Shares of Carvana Co. (NYSE:CVNA) tumbled last week after the company reported record revenue that missed analyst estimates and a larger fourth-quarter loss compared to the prior year. Let's take a look at the key financial figures and a couple of takeaways to put the weak results in perspective.

By the numbers

Fourth-quarter sales jumped to $265 million, up from the prior year's $107 million but still below analyst estimates for $270 million. The main issue investors had difficulty swallowing was a higher-than-expected bottom-line loss. Carvana lost $47 million in the quarter, or $0.45 per share, which was worse than the prior year's $36 million loss and an estimated per-share loss of $0.39.

Show me the growth

Despite the misses, this is still a rapidly growing company and that expansion doesn't come cheap. Consider these figures from the quarter: Retail units and revenue jumped 141% and 148%, respectively, to 13,517 units and the previously mentioned $265 million. In the fourth quarter alone, Carvana launched in five new markets, bringing its total number of markets to 44 and its total percentage coverage of the U.S. population to 41.2%, an incredible jump from 19.7% at the end of 2016.

Carvana has plenty of room to continue its market expansion. Management plans to open in 30 to 40 markets in its fiscal 2018 and hopes that will push its U.S. population coverage to 55%. It's inevitable that its top-line growth will slow, but investors can still expect triple-digit unit and revenue growth throughout 2018.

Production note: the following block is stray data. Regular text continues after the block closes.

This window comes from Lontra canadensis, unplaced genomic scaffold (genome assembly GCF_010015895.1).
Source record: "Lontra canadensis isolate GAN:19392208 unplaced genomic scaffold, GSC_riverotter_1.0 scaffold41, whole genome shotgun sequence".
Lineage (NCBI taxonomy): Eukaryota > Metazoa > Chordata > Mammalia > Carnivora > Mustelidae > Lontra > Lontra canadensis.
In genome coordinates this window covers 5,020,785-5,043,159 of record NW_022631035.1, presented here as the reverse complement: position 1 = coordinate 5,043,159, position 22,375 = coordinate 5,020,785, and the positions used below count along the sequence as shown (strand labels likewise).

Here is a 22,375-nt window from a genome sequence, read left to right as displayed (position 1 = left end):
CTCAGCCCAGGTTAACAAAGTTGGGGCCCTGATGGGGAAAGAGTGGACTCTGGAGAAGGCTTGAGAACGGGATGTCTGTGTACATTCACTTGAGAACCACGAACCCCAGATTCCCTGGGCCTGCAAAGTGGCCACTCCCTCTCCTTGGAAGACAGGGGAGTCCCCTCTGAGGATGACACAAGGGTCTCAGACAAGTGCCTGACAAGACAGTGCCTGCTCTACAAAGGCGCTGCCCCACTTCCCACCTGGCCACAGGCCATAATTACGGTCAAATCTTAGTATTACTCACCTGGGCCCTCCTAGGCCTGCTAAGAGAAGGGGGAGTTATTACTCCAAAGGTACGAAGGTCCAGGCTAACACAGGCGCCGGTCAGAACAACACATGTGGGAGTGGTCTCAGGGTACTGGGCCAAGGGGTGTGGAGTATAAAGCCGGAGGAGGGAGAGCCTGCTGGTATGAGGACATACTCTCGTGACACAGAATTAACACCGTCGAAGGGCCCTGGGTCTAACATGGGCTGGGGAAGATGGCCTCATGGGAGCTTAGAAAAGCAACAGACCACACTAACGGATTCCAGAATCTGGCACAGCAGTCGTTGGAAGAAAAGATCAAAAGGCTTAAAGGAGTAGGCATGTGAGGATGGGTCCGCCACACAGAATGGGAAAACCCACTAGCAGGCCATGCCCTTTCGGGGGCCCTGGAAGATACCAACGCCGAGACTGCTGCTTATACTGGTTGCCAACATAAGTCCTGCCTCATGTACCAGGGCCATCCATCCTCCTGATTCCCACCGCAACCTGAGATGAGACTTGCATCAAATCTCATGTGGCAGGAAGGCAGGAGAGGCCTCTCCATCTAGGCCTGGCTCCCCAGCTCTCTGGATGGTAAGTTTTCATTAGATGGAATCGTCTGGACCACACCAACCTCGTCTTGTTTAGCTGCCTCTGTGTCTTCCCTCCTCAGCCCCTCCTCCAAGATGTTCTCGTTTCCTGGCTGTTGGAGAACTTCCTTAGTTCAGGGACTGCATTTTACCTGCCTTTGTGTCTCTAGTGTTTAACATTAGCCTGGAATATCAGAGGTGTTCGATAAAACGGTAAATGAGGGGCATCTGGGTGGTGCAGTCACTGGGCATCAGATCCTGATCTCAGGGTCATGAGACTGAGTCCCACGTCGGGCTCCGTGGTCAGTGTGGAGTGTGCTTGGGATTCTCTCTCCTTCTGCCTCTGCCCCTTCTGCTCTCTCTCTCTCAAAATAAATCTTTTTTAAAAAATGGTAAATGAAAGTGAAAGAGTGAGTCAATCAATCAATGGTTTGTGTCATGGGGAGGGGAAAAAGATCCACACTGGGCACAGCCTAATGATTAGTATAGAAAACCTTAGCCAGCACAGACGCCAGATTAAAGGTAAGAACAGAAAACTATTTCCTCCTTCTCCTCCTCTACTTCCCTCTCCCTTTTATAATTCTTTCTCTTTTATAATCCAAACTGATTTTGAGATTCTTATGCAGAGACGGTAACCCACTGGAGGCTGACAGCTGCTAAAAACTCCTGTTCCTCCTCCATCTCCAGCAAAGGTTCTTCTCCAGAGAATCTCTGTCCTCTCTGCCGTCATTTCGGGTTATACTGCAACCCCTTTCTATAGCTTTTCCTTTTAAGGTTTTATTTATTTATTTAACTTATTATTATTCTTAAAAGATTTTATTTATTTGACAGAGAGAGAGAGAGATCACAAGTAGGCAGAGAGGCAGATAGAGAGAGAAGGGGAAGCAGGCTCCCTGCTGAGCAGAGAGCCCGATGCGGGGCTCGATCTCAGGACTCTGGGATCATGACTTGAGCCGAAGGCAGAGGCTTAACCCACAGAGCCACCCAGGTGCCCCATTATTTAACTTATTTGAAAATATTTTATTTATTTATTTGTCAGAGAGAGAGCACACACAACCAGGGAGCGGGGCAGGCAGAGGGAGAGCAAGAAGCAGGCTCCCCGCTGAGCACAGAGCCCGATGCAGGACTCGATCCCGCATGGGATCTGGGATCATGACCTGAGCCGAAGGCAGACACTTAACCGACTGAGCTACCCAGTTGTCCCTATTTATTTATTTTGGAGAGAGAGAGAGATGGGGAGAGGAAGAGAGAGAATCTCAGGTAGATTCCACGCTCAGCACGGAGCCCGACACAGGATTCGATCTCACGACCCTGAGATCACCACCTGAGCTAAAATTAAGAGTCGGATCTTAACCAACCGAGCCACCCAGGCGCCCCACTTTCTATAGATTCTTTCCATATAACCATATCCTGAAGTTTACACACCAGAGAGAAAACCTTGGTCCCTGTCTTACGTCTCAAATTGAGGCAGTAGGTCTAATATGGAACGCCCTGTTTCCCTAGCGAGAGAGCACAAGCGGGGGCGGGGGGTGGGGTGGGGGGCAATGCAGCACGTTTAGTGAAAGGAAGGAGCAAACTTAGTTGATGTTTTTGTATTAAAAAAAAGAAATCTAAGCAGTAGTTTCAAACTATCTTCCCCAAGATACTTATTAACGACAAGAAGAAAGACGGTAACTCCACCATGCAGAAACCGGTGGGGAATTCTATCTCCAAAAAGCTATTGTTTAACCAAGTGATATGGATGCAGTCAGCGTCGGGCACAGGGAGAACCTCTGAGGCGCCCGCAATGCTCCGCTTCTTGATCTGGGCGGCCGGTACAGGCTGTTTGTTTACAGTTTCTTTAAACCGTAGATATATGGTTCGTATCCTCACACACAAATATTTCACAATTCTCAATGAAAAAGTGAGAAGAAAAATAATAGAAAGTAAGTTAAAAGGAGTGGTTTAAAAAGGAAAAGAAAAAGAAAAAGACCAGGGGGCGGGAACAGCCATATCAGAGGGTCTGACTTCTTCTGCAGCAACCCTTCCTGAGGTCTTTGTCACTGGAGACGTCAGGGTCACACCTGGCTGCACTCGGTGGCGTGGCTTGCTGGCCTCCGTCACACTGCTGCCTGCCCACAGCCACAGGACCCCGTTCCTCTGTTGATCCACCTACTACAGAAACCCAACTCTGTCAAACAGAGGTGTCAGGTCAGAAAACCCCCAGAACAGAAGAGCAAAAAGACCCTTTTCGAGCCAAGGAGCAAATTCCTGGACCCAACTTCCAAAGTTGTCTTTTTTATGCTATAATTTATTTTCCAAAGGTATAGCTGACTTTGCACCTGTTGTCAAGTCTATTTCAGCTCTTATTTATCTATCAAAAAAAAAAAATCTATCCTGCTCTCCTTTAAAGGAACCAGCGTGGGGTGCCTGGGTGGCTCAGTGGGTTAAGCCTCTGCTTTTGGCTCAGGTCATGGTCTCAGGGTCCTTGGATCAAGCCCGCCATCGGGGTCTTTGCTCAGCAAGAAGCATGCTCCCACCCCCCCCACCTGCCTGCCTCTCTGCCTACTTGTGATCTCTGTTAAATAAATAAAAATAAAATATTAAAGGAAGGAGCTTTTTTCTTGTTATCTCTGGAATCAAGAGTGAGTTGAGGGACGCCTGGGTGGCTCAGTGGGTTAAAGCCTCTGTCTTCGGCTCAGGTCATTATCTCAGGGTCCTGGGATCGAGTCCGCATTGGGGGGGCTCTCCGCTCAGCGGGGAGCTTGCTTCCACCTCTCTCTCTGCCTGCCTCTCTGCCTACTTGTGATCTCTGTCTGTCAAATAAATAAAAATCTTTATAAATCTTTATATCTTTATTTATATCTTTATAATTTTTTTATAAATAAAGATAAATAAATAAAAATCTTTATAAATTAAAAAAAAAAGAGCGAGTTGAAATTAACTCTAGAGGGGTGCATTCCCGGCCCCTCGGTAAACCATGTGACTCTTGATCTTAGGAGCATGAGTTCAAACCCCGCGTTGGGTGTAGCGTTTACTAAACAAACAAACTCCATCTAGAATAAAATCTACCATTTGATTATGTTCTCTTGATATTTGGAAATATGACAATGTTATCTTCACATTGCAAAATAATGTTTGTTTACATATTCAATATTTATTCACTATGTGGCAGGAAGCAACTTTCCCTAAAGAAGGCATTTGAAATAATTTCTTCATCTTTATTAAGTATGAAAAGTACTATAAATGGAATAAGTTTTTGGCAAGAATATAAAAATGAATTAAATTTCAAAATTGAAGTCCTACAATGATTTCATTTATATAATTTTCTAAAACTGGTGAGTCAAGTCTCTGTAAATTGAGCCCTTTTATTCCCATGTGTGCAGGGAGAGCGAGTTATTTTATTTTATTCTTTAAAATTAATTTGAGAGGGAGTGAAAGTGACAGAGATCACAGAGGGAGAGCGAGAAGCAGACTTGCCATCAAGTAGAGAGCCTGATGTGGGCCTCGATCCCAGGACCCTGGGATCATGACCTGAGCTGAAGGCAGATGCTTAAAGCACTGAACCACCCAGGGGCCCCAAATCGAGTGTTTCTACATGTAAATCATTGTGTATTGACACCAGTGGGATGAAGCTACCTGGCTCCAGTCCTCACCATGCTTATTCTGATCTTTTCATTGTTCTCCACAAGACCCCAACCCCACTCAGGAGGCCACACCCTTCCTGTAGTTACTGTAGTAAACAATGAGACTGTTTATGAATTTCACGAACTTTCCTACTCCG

Vehicles parked inside a Carvana's multi-story vending machine concept.

Image source: Carvana Co.

Show me the profitability

Increasing the number of markets Carvana covers is one obvious way to grow the business, but another avenue is through raising its profitability per unit sold. During the fourth quarter, its gross profit per unit (GPU) jumped to $1,619, up significantly from the prior year's $1,184 mark. That wasn't a one-quarter wonder, either, with the full-year GPU up $516 over the prior year's result.

There's still ample room to improve GPU. Throughout 2017, the company was able to reduce the average days to sale for vehicles in inventory, and believes it can expand the markets covered without substantially adding to its inventory, improving both its scale and GPU. Investors should expect -- rather than hope -- that Carvana's GPU will jump a similar $500 annually in 2018 on its way to achieving its $3,000 mid-term goal.

Was it a bad quarter?

It doesn't seem fair to say it was a horrible quarter for Carvana, despite missing estimates. The driving force behind the wider losses was simply ballooning SG&A expenses, which jumped to $66.8 million during the fourth quarter, compared to the prior year's $36.7 million. Carvana is actually making progress because its top-line and gross-profit growth is outpacing SG&A, which means SG&A percentage of total sales is declining -- eventually its top-line and gross profits will eclipse SG&A and other expenses. Partly due to that declining percentage, management expects EBITDA losses to peak during the first-quarter of 2018 before declining significantly in the second-quarter. 

It's tough to gauge such young companies on a short-term quarterly basis as the metrics will swing wildly, making for imperfect guidance and estimates. Ultimately, this is a stock that's largely moving in the right direction as it improves its scale, optimizes its acquisitions, widens its market coverage, and increases its GPU. Investors will likely look back at fourth-quarter results and wonder what everyone was worried about.

Daniel Miller has no position in any of the stocks mentioned. The Motley Fool has no position in any of the stocks mentioned. The Motley Fool has a disclosure policy.